FLUID STUDIES IN SPACE BENEFIT ALL

As fluid shift research continues, Expedition 50 flight engineer Thomas Pesquet of ESA (European Space Agency) juggles a set of video cameras in the microgravity environment of the International Space Station.

Ongoing research in science and experimentation continues aboard the International Space Station. Today’s focus in on fluid shifts in micro-gravity environments.

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As fluid shift research continues, Expedition 50 flight engineer Thomas Pesquet of ESA (European Space Agency) juggles a set of video cameras in the microgravity environment of the International Space Station.

The Expedition 50 crew members explored a variety of space phenomena today to help researchers improve life for humans and stimulate children’s curiosity in science, technology, engineering and mathematics.

Scientists are working to understand how fluids behave not just in spacecraft fuel tanks and containers but also inside an astronaut’s body. Micro-gravity creates a head-ward flow of fluids that increases pressure on the back of an astronaut’s eyes potentially causing damage and affecting vision.

NASA astronaut Peggy Whitson and her Soyuz crewmates Oleg Novitskiy and Sergey Ryzhikov explored the effectiveness of a suit that may reverse these upward fluid shifts. Whitson and Novitskiy used a combination of eye exams and ultrasound artery scans on Ryzhikov today while he wore the Lower Body Negative Pressure (LBNP) suit today. The LBNP may offset the microgravity-induced fluid shifts possibly reducing the risk of vision changes in space.

Commander Shane Kimbrough reached out to schoolchildren this morning reading a story book and videotaping a simple fluids experiment. The Story Time From Space series seeks to increase science literacy by engaging students and teachers.

Written By: Mark Garcia NASA


UNIVERSAL DIGEST is pleased to be a conduit for some of NASA’s projects and work. This article and some others were written by NASA and are mostly unedited. We do not claim credit, we simply want to make them more available to the general public.

In addition, Universal Digest wishes our space explorers well. We salute the bravery of each person who takes part in our future of exploration and colonization of our solar system and beyond. Thank you, each and every one of you and thank you, NASA (National Aeronautics and Space Administration) for your continued efforts. Godspeed.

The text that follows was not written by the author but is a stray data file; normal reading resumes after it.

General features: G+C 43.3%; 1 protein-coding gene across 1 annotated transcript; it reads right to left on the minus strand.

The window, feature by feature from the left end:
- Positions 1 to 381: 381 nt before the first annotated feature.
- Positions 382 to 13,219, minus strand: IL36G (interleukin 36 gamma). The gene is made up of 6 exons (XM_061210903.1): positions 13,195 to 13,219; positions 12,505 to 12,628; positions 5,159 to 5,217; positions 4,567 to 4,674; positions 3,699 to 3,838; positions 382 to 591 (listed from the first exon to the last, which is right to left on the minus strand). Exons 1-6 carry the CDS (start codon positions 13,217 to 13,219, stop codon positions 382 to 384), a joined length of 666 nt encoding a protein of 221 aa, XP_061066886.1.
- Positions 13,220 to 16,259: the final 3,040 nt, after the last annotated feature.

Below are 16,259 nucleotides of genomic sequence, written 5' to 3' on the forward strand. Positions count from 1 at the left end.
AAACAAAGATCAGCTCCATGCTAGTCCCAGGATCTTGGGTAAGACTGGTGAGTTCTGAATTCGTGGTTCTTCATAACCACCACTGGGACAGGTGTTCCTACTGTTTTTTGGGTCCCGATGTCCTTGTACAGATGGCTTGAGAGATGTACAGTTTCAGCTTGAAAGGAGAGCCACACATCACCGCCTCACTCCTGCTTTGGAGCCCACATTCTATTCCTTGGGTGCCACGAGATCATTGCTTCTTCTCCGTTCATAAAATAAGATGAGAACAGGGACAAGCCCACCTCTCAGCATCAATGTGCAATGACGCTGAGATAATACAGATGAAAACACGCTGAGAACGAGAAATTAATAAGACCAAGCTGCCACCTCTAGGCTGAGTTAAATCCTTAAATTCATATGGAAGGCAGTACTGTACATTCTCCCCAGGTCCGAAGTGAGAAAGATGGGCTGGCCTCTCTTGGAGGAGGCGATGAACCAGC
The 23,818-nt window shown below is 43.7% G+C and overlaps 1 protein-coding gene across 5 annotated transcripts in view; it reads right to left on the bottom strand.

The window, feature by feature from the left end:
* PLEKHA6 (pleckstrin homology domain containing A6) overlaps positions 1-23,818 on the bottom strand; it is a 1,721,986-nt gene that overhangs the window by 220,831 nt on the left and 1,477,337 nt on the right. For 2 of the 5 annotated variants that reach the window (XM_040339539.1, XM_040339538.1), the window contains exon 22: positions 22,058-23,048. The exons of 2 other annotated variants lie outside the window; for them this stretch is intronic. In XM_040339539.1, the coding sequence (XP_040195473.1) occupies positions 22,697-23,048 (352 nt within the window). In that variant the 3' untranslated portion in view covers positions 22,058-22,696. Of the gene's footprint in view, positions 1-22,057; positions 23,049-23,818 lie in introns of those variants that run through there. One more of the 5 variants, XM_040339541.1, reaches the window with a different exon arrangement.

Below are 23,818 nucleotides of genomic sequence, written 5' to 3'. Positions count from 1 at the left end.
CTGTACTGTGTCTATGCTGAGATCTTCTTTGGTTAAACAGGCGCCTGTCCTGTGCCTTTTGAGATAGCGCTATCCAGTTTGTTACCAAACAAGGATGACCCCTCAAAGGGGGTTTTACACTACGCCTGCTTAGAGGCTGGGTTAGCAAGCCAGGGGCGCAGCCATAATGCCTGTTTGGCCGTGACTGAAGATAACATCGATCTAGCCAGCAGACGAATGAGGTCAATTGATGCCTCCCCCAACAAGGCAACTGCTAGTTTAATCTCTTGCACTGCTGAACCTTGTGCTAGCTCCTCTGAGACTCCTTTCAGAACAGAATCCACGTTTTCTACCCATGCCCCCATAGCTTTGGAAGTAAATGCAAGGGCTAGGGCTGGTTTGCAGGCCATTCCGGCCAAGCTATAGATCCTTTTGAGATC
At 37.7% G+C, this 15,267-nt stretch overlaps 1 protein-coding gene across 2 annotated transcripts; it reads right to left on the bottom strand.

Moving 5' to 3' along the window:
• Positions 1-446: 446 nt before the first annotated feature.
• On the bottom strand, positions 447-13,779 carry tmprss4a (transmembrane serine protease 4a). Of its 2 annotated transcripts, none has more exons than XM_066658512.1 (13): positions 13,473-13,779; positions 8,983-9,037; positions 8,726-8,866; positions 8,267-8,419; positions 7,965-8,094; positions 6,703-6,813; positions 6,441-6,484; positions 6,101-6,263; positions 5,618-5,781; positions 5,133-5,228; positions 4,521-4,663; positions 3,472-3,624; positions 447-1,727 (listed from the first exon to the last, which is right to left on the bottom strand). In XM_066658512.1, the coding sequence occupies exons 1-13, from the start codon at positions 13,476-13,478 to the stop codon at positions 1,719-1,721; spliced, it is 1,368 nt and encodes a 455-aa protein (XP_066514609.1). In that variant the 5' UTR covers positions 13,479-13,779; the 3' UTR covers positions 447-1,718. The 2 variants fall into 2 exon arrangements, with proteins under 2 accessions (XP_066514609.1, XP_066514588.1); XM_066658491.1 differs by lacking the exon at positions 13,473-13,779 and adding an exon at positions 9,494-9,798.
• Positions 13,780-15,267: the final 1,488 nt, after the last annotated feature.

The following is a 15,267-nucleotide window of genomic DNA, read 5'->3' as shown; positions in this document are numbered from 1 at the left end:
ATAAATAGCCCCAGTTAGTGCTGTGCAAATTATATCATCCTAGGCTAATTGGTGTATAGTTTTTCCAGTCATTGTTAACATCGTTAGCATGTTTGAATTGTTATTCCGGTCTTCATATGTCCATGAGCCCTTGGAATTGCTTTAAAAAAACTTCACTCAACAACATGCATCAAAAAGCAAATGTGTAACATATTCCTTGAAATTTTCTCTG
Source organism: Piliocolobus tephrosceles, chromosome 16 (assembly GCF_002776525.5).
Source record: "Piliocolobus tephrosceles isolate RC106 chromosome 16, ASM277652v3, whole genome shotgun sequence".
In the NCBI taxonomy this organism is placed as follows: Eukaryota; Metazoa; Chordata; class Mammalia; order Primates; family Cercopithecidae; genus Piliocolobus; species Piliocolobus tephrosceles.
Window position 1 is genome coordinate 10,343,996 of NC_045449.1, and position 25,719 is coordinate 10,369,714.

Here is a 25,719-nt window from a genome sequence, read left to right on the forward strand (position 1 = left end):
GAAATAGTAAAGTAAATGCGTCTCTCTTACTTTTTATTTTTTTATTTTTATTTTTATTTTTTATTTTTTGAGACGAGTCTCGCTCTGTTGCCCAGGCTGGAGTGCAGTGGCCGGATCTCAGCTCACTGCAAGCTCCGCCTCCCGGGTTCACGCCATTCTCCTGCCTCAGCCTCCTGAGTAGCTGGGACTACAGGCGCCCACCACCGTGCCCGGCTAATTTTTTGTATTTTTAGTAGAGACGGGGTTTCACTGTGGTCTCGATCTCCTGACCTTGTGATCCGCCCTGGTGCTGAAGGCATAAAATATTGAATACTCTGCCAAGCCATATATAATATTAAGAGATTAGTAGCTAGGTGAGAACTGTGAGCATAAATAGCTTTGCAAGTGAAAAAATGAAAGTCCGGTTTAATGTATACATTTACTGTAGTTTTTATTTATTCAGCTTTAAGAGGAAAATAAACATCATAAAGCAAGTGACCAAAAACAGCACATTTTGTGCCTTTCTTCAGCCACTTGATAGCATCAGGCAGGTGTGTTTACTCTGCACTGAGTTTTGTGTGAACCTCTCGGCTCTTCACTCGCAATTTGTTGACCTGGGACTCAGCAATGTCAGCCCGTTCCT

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STATION CREW GEARING UP FOR 2017

The Expedition 50 crew enjoys an international Christmas dinner aboard the space station while gearing up for space walks and science in 2017.

With 2017 just around the corner, the space station crew is gearing up for January space walks, maintenance, and science research.

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The Expedition 50 crew enjoys an international Christmas dinner aboard the space station while gearing up for space walks and science in 2017.

The Expedition 50 crew aboard the International Space Station spent the week working on an array of science, maintenance and spacewalking preparation to close out 2016.

Kimbrough and Flight Engineers Peggy Whitson and Thomas Pesquet are getting ready for a pair of spacewalks on Jan. 6 and 13. The spacewalks, in conjunction with remote robotics work, will complete the replacement of old nickel-hydrogen batteries with new lithium-ion batteries on the station’s truss structure. The crew performed a loop scrub on their spacesuits, reviewed spacewalking procedures and did a fit verification with their suits on Friday.

The crew participated in a variety of science experiments during the week including the Fluid Shifts study, which investigates the causes for  lasting physical changes to astronauts’ eyes; performed the final harvest of the Outredgous Romaine Lettuce from the Veggie facility, which is further demonstrating the ability to grow fresh plants in space to supplement crew diets; and continued preparing the station’s Combustion Integrated Rack (CIR) for the upcoming Cool Flames Investigation, which will provide new insight into the phenomenon where some types of fuels initially burn very hot, then appear to go out — but they continue burning at a much lower temperature, with no visible flames (cool flames).

Going into New Year’s weekend, the crew will enjoy their typical off-duty time on Saturday and Sunday. They also will have Monday, Jan. 2 off.

Written By: David Huot NASA


UNIVERSAL DIGEST is pleased to be a conduit for some of NASA’s projects and work. This article and some others were written by NASA and are mostly unedited. We do not claim credit, we simply want to make them more available to the general public.

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